By Karl Bareis.
Our organization is a place where seasoned professionals, tool makers, and hand-tool enthusiasts can gather and share their love for hand-tools. It all started in the year 2000, with carpenters in Japan, looking for ways to interact with a dwindling population of tool-smiths. The first gatherings started when tool merchants invited carpenters to try out their best quality hand tools before buying them. Usually in Japan the finished tool is not yet honed to razor sharp, that’s done by the individual craftsman using water stones of differing coarseness’s. For example, the honing process with the hand-plane includes tuning the wooden tool base. This process takes time to learn and test the results, until the carpenter is satisfied that the tool can create a smooth finish on wooden surface. Every single woodworker in that tradition, whether cabinet-maker, or temple builder, had several different hand planes to satisfy his own particular needs.
Gathering people from different wood working trades historically never happened in Japan, because to learn a trade took years of apprenticeship and hard work, most of that time bent over sharpening stones to eventually master the craft and become one with the tools. This individualistic approach to wood working left the tool makers guessing what their “clients” really needed in the finished tool. Beginning twenty years ago, a few carpenters decided to break with tradition and invite tool makers and other master craftsmen to share in a “carpenters fair”. It was like the genie had removed the cork from the bottle.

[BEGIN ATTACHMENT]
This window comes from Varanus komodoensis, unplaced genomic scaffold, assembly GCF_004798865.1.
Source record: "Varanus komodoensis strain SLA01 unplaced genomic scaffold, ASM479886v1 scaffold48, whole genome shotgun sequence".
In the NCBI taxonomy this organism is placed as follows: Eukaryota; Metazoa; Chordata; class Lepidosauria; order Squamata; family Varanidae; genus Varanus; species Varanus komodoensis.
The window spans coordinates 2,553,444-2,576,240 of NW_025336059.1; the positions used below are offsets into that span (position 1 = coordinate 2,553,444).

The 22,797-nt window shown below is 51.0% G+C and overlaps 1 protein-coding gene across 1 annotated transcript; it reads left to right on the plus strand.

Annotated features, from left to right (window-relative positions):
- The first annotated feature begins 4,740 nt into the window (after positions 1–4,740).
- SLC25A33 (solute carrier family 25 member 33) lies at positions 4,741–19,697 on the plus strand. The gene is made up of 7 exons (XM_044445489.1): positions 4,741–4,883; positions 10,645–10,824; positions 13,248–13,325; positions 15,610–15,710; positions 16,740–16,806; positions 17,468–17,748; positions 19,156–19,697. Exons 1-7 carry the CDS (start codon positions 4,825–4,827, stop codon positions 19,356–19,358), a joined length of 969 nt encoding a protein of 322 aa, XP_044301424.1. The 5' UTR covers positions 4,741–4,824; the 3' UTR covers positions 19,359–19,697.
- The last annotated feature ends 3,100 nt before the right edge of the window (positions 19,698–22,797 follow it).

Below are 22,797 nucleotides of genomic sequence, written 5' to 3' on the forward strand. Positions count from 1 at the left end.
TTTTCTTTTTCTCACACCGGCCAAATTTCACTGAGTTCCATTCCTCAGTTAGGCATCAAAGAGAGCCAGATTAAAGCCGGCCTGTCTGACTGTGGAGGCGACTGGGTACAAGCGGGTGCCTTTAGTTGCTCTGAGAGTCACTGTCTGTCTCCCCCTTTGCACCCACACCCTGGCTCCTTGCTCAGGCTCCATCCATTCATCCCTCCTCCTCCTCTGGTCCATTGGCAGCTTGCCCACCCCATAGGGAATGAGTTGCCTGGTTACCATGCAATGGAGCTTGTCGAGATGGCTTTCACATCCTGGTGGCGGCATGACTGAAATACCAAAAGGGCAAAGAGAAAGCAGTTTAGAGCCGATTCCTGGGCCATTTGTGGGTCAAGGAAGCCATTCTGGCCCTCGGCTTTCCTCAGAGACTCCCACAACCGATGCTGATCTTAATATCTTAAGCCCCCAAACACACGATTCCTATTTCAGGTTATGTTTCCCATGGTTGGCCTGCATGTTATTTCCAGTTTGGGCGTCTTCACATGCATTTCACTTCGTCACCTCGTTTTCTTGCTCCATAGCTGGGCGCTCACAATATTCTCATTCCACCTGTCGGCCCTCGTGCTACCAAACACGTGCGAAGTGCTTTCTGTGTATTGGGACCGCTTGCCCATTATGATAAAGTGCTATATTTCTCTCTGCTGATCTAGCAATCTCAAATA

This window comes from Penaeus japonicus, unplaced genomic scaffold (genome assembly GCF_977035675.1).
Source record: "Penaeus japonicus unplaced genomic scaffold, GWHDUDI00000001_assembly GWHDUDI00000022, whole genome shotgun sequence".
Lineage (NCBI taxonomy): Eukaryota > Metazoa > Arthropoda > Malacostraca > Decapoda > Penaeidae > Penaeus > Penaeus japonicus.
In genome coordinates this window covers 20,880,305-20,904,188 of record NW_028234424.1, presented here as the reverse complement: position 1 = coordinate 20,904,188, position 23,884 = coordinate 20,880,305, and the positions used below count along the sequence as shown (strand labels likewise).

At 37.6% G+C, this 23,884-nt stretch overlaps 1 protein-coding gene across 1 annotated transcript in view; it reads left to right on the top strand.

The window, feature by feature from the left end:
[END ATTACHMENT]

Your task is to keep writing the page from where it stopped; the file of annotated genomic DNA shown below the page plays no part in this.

These carpenters fairs swept across Japan and became real events attracting thousands of people and more importantly, began to be places where beginners could stand and watch master-carpenters show off their sharpening skills in competitions for who could shave the thinnest shaving. These shaving contests have begun to be exported to other countries and now more than 2000 individuals count themselves as part of this movement. Tool-makers are very much a part of the movement as well. In Japan tool makers can make a majority of their yearly earnings during the regional events. Tool makers and master craftsmen can share mutual understanding of how the tools work, and under what conditions. The shaving contests also allow specialty crafts to display their skills. The craft of log-hewing, all but disappeared in Japan forty years ago, has now enjoyed a huge revival. Logs are dragged in out-of-door contests where the raw log is transformed into finely hewn interior beams.
Todays Kezurou-kai events in Japan are nationally recognized as times for people to gather and learn from one-another.
The recent Covid pandemic has made it difficult to keep up the momentum, both in Japan as well as here. Our group by bringing this to Santa Cruz in 2022, hope to show off our skills, as well as introduce people to ways which encourage local craftspeople to gather, meet one another, and perhaps dust-off your Japanese plane and get it tuned-up with the help of experts.